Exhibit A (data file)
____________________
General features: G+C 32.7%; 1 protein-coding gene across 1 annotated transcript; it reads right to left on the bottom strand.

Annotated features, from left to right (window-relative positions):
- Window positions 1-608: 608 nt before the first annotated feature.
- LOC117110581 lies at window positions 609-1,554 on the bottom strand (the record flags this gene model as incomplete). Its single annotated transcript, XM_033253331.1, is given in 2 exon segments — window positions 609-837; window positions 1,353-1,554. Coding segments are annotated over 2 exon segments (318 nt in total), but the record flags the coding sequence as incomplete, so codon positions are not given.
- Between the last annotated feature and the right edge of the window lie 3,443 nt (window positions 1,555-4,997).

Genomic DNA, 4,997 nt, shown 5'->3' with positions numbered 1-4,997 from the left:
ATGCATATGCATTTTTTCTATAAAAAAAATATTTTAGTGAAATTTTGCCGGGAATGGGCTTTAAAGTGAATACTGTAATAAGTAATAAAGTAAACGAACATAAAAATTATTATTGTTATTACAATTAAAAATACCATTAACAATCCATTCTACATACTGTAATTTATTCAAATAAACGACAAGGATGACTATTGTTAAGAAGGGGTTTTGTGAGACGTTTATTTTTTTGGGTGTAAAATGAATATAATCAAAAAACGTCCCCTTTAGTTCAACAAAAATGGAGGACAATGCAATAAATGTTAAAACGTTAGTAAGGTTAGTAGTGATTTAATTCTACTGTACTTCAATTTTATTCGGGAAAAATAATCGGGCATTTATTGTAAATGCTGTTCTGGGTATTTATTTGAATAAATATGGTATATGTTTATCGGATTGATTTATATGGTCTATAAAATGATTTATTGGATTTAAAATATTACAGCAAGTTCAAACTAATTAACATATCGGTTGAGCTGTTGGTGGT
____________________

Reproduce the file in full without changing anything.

General features: G+C 32.7%; 1 protein-coding gene across 1 annotated transcript; it reads right to left on the bottom strand.

Annotated features, from left to right (window-relative positions):
- Window positions 1-608: 608 nt before the first annotated feature.
- LOC117110581 lies at window positions 609-1,554 on the bottom strand (the record flags this gene model as incomplete). Its single annotated transcript, XM_033253331.1, is given in 2 exon segments — window positions 609-837; window positions 1,353-1,554. Coding segments are annotated over 2 exon segments (318 nt in total), but the record flags the coding sequence as incomplete, so codon positions are not given.
- Between the last annotated feature and the right edge of the window lie 3,443 nt (window positions 1,555-4,997).

Genomic DNA, 4,997 nt, shown 5'->3' with positions numbered 1-4,997 from the left:
ATGCATATGCATTTTTTCTATAAAAAAAATATTTTAGTGAAATTTTGCCGGGAATGGGCTTTAAAGTGAATACTGTAATAAGTAATAAAGTAAACGAACATAAAAATTATTATTGTTATTACAATTAAAAATACCATTAACAATCCATTCTACATACTGTAATTTATTCAAATAAACGACAAGGATGACTATTGTTAAGAAGGGGTTTTGTGAGACGTTTATTTTTTTGGGTGTAAAATGAATATAATCAAAAAACGTCCCCTTTAGTTCAACAAAAATGGAGGACAATGCAATAAATGTTAAAACGTTAGTAAGGTTAGTAGTGATTTAATTCTACTGTACTTCAATTTTATTCGGGAAAAATAATCGGGCATTTATTGTAAATGCTGTTCTGGGTATTTATTTGAATAAATATGGTATATGTTTATCGGATTGATTTATATGGTCTATAAAATGATTTATTGGATTTAAAATATTACAGCAAGTTCAAACTAATTAACATATCGGTTGAGCTGTTGGTGGT